The common narrative is that the best years for manufacturing in America, particularly Wisconsin, are gone, lost to automation and globalization. Bill Berrien disagrees.
“I think our golden years are ahead of us,” said Berrien, chief executive officer of New Berlin-based Pindel Global Precision.
He argues that the continued rise of automation, technology and greater computer processing power will help U.S. manufacturing, which stands to benefit from a well-educated workforce, quality infrastructure, available capital resources and creative thinking.
For Wisconsin and the Midwest, a long history in manufacturing and the domain knowledge that comes with it “is going to be hugely valuable,” Berrien said.
“I think we’re pretty uniquely positioned,” he said.
He is one of five panelists speaking at the 2019 BizTimes Next Generation Manufacturing Summit. Jeffrey Dawes, president and CEO of Milwaukee-based Komatsu Mining Corp.; John Batten, president and CEO of Racine-based Twin Disc Inc.; Ken Bockhorst, president and CEO of Brown Deer-based Badger Meter Inc.; and Stacy Peterson, president and CEO of Big Bend-based Connoils LLC, will join Berrien on the panel. In addition to hearing from the region’s top executives, attendees will also participate in roundtables focused on specific issues facing manufacturers.
Event sponsors include 3M, BMO Harris Bank, David & Kuelthau, GSC, CG Schmidt, CiftonLarsonAllen, Wisconsin Manufacturing Extension Partnership and Vistage. Registration is available at biztimes.com/mfg.
The theme of this year’s summit, taking place on Wednesday, Oct. 9 at the Wisconsin Manufacturing and Technology Show, is focused on “the connections shaping your company’s future.”
Connections are a key part of where Berrien gets his optimism for the future of manufacturing in Wisconsin. At a basic level, it is about knowing he can turn to other companies in the region to get work done outside his typical capabilities.
But connections are also shaping how work gets done inside and outside of companies.
For example, at Twin Disc, which makes transmissions, particularly for the oil and gas and marine industries, Batten is confronted with the rise of sensors and electronics in engines. The new technology generates plenty of data that can improve performance, but the tricky question is who owns the data.
“That’s an ongoing conversation,” Batten said.
Beyond navigating data complexities, advancing technology also requires more partnerships and cooperation to deliver a final product than ever before. Unlike the automotive industry where a large OEM can set a standard for suppliers to follow, the markets Twin Disc serves are fragmented.
“There’s no set standard on where our industry is going for boats, for frac rigs, for rock crushers and things like that. Every customer is going to do it different; every piece of the powertrain is going to do it differently to emphasize their product,” Batten said.
“You still have to pick the right customer, but then to provide them the solution, you have to pick partners to provide you with products for a system that you think is going to work for their application,” he added.
Badger Meter has been on a technology journey of its own in recent years as once very mechanical water meters have transitioned to cellular models that can communicate data every 15 minutes. The transition has required partnerships with companies like AT&T for cellular communication and with startups that bring new technology to the company.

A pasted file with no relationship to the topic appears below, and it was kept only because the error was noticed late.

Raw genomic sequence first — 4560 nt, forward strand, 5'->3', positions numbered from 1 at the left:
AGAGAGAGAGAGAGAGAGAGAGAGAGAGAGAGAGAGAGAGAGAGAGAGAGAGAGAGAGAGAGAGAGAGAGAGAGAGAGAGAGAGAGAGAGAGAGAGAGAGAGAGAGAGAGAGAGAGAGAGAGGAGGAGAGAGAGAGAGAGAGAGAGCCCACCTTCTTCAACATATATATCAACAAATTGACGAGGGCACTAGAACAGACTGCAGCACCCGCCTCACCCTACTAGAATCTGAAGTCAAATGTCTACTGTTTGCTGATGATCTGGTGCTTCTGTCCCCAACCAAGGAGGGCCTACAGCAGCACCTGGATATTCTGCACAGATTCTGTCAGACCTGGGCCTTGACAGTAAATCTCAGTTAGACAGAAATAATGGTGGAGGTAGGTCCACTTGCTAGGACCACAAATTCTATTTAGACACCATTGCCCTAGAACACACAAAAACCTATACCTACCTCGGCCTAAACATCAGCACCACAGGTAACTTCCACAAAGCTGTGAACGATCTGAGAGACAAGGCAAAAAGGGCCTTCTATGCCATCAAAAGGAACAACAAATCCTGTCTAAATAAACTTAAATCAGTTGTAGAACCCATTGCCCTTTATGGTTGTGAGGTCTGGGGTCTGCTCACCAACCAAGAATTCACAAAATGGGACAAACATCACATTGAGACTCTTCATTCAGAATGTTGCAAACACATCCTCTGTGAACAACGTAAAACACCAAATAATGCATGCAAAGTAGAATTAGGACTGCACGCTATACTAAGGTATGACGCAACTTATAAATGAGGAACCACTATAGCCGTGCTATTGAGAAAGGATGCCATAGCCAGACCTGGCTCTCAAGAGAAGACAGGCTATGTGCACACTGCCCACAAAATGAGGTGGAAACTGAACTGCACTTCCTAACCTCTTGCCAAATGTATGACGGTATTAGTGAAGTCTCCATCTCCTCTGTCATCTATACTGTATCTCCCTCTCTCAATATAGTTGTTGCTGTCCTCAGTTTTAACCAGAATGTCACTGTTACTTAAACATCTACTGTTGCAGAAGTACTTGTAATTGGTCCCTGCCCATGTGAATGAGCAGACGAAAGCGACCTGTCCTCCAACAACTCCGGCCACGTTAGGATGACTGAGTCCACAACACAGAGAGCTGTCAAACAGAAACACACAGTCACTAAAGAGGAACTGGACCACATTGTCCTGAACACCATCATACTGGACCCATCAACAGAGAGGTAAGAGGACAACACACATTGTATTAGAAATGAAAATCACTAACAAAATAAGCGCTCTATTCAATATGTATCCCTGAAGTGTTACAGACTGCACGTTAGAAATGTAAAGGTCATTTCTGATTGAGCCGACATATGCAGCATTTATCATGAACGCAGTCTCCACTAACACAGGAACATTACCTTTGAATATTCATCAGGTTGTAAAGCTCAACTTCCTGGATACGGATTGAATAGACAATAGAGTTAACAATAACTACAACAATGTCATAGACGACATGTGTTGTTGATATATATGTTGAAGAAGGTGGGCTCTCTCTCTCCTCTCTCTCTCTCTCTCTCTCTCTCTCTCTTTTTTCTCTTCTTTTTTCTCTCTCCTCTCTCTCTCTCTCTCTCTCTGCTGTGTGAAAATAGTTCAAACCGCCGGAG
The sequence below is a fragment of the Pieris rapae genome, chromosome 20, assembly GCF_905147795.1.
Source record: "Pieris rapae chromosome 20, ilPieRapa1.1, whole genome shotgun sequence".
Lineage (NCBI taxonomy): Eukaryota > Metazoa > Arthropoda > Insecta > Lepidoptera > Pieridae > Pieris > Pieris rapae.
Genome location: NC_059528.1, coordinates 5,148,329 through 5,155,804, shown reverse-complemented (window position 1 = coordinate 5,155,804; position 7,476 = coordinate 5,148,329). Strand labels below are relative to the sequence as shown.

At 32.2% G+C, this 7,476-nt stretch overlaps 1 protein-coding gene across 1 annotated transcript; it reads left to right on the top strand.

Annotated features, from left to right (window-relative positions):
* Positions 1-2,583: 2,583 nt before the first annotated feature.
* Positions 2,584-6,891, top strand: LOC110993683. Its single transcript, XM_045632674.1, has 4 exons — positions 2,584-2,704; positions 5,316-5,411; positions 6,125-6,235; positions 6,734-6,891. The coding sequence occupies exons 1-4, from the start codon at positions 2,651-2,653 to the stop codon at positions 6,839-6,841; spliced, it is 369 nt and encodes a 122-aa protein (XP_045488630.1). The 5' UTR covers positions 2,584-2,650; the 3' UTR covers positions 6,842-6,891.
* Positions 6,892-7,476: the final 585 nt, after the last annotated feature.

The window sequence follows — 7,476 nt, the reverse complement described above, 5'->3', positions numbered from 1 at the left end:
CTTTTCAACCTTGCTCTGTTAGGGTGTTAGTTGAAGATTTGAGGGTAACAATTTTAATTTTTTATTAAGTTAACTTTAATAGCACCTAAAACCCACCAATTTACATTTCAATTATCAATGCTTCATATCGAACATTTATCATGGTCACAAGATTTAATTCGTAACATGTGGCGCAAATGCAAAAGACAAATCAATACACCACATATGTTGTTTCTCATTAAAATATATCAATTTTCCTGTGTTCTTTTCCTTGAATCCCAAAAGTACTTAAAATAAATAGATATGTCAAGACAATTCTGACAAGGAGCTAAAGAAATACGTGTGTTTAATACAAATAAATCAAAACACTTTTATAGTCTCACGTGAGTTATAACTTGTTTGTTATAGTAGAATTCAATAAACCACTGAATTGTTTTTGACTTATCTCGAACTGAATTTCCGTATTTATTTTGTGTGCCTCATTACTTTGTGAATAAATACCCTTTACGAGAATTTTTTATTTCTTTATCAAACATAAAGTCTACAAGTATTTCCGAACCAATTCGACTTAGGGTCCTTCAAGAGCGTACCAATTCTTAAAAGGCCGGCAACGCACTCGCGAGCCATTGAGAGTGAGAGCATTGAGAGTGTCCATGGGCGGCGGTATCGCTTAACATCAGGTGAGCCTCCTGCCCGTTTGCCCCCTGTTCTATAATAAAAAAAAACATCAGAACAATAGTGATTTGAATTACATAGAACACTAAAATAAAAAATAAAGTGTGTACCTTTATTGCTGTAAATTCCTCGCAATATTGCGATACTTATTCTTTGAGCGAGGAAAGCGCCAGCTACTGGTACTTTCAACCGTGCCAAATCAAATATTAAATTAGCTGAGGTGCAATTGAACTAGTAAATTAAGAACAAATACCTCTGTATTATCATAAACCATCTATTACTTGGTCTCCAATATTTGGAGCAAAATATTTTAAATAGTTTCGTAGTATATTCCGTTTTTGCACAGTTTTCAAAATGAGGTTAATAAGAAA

“While the technology is evolving it can be really effective to do a partnership first,” Bockhorst said. “Then after you gain the knowledge and have a good understanding of where the markets are going, that’s when it makes more sense to acquire if you can.”
At Connoils, a manufacturer and distributor of bulk oil and bulk oil powder, Peterson is used to working with her customers, a group that ranges from giants like Unilever to startups that do not even have a name. Working across international markets and industries from food and beverage to health and beauty to sports nutrition requires constant strategic decision making.
“It’s kind of a decision-making process of working with the big guys and getting a huge order and then being able to supplement your time, if you have it available, for those smaller people,” she said.
On top of the complexities of multiple industries and countries, Connoils is also managing work in the rapidly evolving and growing CBD industry. Peterson said open and honest communication is key to her success.
“In the food industry and anything that’s regulated like we are, you have to make sure you don’t make any changes without notifying customers,” she said.
If something goes wrong with the machines Komatsu builds, chances are Dawes will hear about it.
“They’ll call me directly,” he said of his customers, noting the $30 million price tag for the company’s largest shovels.
But Dawes also has confidence in the quality of the machines because of its workforce, noting that was a major reason why Komatsu chose to build its planned $285 million headquarters in Milwaukee.
“The reason we (will build) it right here is because of the people, the quality of the engineers that we’ve got here and the quality of the operators we’ve got in the plant,” he said. “Somebody who can weld two pieces of 6-inch thick steel pipe is an absolute magician. That’s a skill set that’s very, very rare and that’s one of the reasons why we stayed here.”